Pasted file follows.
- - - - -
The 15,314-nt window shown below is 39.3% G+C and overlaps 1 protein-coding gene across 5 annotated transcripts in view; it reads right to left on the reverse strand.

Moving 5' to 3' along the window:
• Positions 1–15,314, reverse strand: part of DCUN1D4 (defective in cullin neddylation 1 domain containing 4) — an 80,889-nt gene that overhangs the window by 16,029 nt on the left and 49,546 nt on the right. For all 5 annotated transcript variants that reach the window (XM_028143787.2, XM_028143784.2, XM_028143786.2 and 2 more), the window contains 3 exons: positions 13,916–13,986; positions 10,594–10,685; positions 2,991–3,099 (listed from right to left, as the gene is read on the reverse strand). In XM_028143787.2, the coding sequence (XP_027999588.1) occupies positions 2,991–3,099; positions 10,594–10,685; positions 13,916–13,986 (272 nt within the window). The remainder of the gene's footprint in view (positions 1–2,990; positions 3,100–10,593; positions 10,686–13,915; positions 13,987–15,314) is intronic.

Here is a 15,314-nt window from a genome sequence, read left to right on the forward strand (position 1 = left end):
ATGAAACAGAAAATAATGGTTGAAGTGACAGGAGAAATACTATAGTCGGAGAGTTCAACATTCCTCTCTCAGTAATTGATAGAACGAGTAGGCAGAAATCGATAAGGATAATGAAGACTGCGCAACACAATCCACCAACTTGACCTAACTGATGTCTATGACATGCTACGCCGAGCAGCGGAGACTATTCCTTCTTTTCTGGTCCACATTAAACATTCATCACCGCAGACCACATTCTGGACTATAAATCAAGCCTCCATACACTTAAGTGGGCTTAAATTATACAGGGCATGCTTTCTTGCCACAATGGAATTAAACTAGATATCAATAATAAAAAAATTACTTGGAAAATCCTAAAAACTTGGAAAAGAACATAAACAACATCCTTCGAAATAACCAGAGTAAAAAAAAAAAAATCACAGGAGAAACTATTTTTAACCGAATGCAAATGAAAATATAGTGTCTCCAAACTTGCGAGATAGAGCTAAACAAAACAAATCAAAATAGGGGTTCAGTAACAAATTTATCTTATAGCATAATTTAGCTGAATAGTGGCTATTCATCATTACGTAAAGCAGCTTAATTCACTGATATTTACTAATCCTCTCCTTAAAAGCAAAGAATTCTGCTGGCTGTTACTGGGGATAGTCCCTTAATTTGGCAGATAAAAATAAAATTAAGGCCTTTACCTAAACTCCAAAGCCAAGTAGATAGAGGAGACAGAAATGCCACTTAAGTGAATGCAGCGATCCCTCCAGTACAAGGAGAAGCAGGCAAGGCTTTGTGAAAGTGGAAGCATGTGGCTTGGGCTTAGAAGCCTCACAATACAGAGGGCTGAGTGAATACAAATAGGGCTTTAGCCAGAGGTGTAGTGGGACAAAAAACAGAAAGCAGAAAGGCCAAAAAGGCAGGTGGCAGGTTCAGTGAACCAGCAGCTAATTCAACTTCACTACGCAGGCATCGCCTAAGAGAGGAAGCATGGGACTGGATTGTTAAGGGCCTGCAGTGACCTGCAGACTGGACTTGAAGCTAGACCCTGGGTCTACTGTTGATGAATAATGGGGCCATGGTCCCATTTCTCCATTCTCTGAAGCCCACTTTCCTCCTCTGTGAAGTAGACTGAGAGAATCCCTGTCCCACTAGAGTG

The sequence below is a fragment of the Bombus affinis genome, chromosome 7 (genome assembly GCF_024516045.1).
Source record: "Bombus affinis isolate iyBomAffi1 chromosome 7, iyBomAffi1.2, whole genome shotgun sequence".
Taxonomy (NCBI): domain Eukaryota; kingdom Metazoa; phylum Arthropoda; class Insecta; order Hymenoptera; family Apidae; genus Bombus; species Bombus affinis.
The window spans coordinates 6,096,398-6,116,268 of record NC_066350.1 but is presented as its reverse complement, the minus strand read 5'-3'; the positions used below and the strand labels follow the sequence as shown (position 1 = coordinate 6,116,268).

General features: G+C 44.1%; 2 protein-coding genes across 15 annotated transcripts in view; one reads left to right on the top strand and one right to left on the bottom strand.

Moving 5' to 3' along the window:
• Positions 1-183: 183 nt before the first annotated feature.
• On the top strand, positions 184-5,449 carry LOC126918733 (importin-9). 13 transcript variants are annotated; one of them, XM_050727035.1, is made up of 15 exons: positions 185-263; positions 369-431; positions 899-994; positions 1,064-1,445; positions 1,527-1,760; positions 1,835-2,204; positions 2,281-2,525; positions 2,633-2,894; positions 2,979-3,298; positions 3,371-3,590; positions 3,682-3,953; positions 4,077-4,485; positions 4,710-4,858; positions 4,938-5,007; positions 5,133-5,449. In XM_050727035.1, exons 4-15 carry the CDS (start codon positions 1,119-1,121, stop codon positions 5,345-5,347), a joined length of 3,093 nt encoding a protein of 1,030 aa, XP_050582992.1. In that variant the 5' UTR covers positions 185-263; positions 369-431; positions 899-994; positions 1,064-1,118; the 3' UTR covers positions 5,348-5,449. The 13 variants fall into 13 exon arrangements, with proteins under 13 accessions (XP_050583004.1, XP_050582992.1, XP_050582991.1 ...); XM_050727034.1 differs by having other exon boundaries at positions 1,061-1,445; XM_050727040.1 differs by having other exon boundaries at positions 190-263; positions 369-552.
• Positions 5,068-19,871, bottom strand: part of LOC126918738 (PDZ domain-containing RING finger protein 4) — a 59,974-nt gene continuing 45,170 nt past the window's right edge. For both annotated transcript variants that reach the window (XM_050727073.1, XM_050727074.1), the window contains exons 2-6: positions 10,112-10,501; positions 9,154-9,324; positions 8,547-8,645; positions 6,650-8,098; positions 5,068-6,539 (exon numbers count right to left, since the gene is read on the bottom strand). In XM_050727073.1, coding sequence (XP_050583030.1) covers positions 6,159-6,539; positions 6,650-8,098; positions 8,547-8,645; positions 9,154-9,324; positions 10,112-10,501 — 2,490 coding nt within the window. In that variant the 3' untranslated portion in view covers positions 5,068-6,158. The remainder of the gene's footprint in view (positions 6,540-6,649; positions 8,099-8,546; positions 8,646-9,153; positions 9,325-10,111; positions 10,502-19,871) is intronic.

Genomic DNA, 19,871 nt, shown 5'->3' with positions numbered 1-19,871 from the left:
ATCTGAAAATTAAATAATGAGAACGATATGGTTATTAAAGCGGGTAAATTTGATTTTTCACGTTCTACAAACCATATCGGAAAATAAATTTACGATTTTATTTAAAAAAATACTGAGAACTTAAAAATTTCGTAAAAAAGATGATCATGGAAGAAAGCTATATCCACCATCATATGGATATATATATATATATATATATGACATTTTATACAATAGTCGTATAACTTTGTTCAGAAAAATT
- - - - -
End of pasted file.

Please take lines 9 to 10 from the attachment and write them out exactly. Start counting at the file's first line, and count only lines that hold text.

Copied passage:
The window spans coordinates 6,096,398-6,116,268 of record NC_066350.1 but is presented as its reverse complement, the minus strand read 5'-3'; the positions used below and the strand labels follow the sequence as shown (position 1 = coordinate 6,116,268).

General features: G+C 44.1%; 2 protein-coding genes across 15 annotated transcripts in view; one reads left to right on the top strand and one right to left on the bottom strand.